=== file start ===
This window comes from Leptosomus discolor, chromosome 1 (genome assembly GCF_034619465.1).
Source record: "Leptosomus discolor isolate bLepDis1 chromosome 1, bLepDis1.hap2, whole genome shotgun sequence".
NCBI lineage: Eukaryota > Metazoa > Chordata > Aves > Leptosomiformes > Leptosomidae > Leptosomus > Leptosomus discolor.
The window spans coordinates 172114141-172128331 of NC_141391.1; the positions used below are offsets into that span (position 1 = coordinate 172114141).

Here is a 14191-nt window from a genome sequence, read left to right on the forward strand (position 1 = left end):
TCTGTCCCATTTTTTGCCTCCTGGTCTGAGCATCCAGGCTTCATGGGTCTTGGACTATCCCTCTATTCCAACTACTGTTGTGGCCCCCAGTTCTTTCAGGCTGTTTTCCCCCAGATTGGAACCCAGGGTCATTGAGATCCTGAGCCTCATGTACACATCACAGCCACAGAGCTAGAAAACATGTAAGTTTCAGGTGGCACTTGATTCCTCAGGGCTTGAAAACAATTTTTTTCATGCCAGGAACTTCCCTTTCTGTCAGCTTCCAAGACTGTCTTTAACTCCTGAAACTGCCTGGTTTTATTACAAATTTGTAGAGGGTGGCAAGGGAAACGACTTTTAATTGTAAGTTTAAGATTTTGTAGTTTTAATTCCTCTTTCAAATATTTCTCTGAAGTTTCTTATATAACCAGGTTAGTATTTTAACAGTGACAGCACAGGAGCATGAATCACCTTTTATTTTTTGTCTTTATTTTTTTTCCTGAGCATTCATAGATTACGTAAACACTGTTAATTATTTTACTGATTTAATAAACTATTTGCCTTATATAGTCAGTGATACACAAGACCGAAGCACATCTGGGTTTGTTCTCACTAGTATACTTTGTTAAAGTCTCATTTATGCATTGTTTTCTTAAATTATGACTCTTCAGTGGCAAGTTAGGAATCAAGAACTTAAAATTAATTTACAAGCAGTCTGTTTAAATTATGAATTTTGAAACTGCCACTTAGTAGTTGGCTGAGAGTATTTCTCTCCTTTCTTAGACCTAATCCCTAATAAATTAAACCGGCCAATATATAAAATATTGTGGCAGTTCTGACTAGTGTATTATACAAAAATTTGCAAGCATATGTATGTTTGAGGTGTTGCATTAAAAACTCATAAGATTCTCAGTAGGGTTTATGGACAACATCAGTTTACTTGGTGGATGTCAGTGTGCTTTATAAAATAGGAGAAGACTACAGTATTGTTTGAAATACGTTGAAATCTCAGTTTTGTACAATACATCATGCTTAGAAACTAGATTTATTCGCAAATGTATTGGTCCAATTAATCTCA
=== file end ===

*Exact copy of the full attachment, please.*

This window comes from Leptosomus discolor, chromosome 1 (genome assembly GCF_034619465.1).
Source record: "Leptosomus discolor isolate bLepDis1 chromosome 1, bLepDis1.hap2, whole genome shotgun sequence".
NCBI lineage: Eukaryota > Metazoa > Chordata > Aves > Leptosomiformes > Leptosomidae > Leptosomus > Leptosomus discolor.
The window spans coordinates 172114141-172128331 of NC_141391.1; the positions used below are offsets into that span (position 1 = coordinate 172114141).

Here is a 14191-nt window from a genome sequence, read left to right on the forward strand (position 1 = left end):
TCTGTCCCATTTTTTGCCTCCTGGTCTGAGCATCCAGGCTTCATGGGTCTTGGACTATCCCTCTATTCCAACTACTGTTGTGGCCCCCAGTTCTTTCAGGCTGTTTTCCCCCAGATTGGAACCCAGGGTCATTGAGATCCTGAGCCTCATGTACACATCACAGCCACAGAGCTAGAAAACATGTAAGTTTCAGGTGGCACTTGATTCCTCAGGGCTTGAAAACAATTTTTTTCATGCCAGGAACTTCCCTTTCTGTCAGCTTCCAAGACTGTCTTTAACTCCTGAAACTGCCTGGTTTTATTACAAATTTGTAGAGGGTGGCAAGGGAAACGACTTTTAATTGTAAGTTTAAGATTTTGTAGTTTTAATTCCTCTTTCAAATATTTCTCTGAAGTTTCTTATATAACCAGGTTAGTATTTTAACAGTGACAGCACAGGAGCATGAATCACCTTTTATTTTTTGTCTTTATTTTTTTTCCTGAGCATTCATAGATTACGTAAACACTGTTAATTATTTTACTGATTTAATAAACTATTTGCCTTATATAGTCAGTGATACACAAGACCGAAGCACATCTGGGTTTGTTCTCACTAGTATACTTTGTTAAAGTCTCATTTATGCATTGTTTTCTTAAATTATGACTCTTCAGTGGCAAGTTAGGAATCAAGAACTTAAAATTAATTTACAAGCAGTCTGTTTAAATTATGAATTTTGAAACTGCCACTTAGTAGTTGGCTGAGAGTATTTCTCTCCTTTCTTAGACCTAATCCCTAATAAATTAAACCGGCCAATATATAAAATATTGTGGCAGTTCTGACTAGTGTATTATACAAAAATTTGCAAGCATATGTATGTTTGAGGTGTTGCATTAAAAACTCATAAGATTCTCAGTAGGGTTTATGGACAACATCAGTTTACTTGGTGGATGTCAGTGTGCTTTATAAAATAGGAGAAGACTACAGTATTGTTTGAAATACGTTGAAATCTCAGTTTTGTACAATACATCATGCTTAGAAACTAGATTTATTCGCAAATGTATTGGTCCAATTAATCTCA